If you've ever played Scrabble you know that there are small polished blocks of wood used in the game to form words with. Each tile, made of close-grained wood from the Black Forest, bears a letter of the alphabet on its face, together with the scoring value of that letter. These letter tiles were the small objects that I had seen scattered on the top of the round table and across the floor. As I drew near, I also noticed the game box on the tabletop, while the lid was tossed aside, several feet away.

I walked a few steps, stooped to pick up the lid, and froze.

Behind the table, partially hidden by it, a heavyset man was sprawled facedown upon the rug. I rolled him over partway, saw that the front of his shirt and jacket were badly rumpled.

Then I noticed the bullet hole in his gut.

Hilary joined me, saw the remains. Her composure was unruffled by the sight.

"Goetz?" I asked.

She nodded. Then she walked off in the direction of Goetz's office.

I searched the area around the body. Except for the helter-skelter letter tiles, which made the tan carpet resemble a sea of alphabet soup, nothing else seemed to be out of place.

But something was bothering me, something I'd seen from the corner of my eye. I returned to the table and carefully scrutinized the immediate vicinity again.

And then I saw it clearly: a small corner of wood protruding from the clenched right fist of the dead man.

I pried open the fingers, and got my second shock.

The lifeless hand clutched three of the glossy-faced wooden letter tiles, a desperate terminal message from the victim.


Before I tell you what was on those Scrabble tiles and why they figuratively socked me in the gut, I have to backtrack and set Hilary in perspective.

Hilary Quayle heads her own PR—public relations—agency, a one-woman operation called "Hilary Ultd." Though she does most of the work herself, she tries to keep a man handy to answer the phone, sort the mail, pound out routine releases, and run errands. She will hire only men, even though the pressure of working for her apparently used to keep the turnover fairly high. But she never minded the time she had to invest in the past training new secretaries. Just the opposite, in fact. Until I took the job, breaking in new lackeys—or just breaking them—was the lady's hobby.

The day before I got the job I returned to New York, a little to the lee side of being hopelessly broke. It was late afternoon; I was unsuccessfully attempting to fight off a bout of depression in one of those overpriced bistros off Shubert Alley that hang celebrities' pictures in the windows, yet rarely draw any business from working thespians.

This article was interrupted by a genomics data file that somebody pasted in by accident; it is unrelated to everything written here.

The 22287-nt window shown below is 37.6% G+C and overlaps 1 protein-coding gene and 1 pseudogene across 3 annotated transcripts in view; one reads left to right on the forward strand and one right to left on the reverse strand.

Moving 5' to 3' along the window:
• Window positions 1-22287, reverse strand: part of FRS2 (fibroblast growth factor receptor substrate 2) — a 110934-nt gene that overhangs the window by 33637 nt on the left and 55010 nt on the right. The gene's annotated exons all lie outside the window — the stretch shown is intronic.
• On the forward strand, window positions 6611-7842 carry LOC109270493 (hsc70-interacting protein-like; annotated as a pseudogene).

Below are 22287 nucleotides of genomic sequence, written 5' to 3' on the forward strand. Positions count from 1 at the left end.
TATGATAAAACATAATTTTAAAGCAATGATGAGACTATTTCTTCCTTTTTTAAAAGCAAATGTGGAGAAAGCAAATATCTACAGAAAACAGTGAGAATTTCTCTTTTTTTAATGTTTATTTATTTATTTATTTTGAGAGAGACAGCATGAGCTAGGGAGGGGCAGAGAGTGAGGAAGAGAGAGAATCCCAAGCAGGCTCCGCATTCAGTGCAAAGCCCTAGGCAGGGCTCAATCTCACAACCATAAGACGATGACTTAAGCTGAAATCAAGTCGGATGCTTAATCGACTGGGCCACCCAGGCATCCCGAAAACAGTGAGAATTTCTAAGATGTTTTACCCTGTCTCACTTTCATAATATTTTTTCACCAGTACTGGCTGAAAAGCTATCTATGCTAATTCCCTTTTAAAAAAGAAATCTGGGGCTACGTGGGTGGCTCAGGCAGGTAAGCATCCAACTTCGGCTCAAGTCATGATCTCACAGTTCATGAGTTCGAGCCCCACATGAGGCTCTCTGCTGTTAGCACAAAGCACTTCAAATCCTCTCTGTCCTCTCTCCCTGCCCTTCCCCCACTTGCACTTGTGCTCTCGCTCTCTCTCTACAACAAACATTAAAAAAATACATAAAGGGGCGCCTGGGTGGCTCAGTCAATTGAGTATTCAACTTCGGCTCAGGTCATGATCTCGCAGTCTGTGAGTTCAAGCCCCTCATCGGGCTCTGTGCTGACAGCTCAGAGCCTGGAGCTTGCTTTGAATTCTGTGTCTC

I was downing a Bushmill's-on-the-rocks when a resort comic I knew poked my shoulder and exchanged banalities with me. I was prodigal enough to stand him to a drink. Midway through the libation, I asked him where I could find work.

He mumbled something about the job market being pretty tight and eyed the door. But he asked me what I could do.

"Not a hell of a lot," I shrugged. "Back in Ohio, I used to knock out a couple of news stories for the local paper, strictly relief-shift crap. Otherwise? Well, I don't have any other qualifications in particular."

"There you are!" he beamed, patting me on the back. "You're perfect for PR!"

The following day, I found myself walking up West End Avenue to an address in the high Eighties. My friend's PR gal, a lady named Hilary who handled him on contingency (and still does), needed a new assistant. Experience not essential.

The only thing he would tell me about her was her name. But I had a clear mental picture—and Hefner wouldn't hang it in his bedroom—of the kind of independent PR woman who would put nothing but "Hilary Ultd." on her letterhead.

I was way off base. She turned out to be quite striking, with a long, curved neck; light golden hair that might look silky if it weren't tied severely in back, and a pair of sky-blue orbs capable of a large repertoire of moods. I guessed her to be in her early thirties.

Hilary is not a pneumatic nightmare, and some men would probably dismiss her as "small" ... which would be their loss. "Petite" is le mot juste; within that frame of reference, any mature male ought to find her in excellent proportion—subtly, but amply curved. And she has a knack for dressing in a businesslike fashion that somehow simultaneously manages to be tantalizing ... no mean sartorial trick. The day I met her, she was wearing a sedate blue wool suit that might have hung depressingly straight on another woman. But on Hilary, it clung.

During the interview, I found her manner enigmatic. I think she wanted to appear quietly, perhaps cautiously, charming. But I sensed an internal tightness, a kind of coiled tension, which I've since learned is the quintessence of the woman.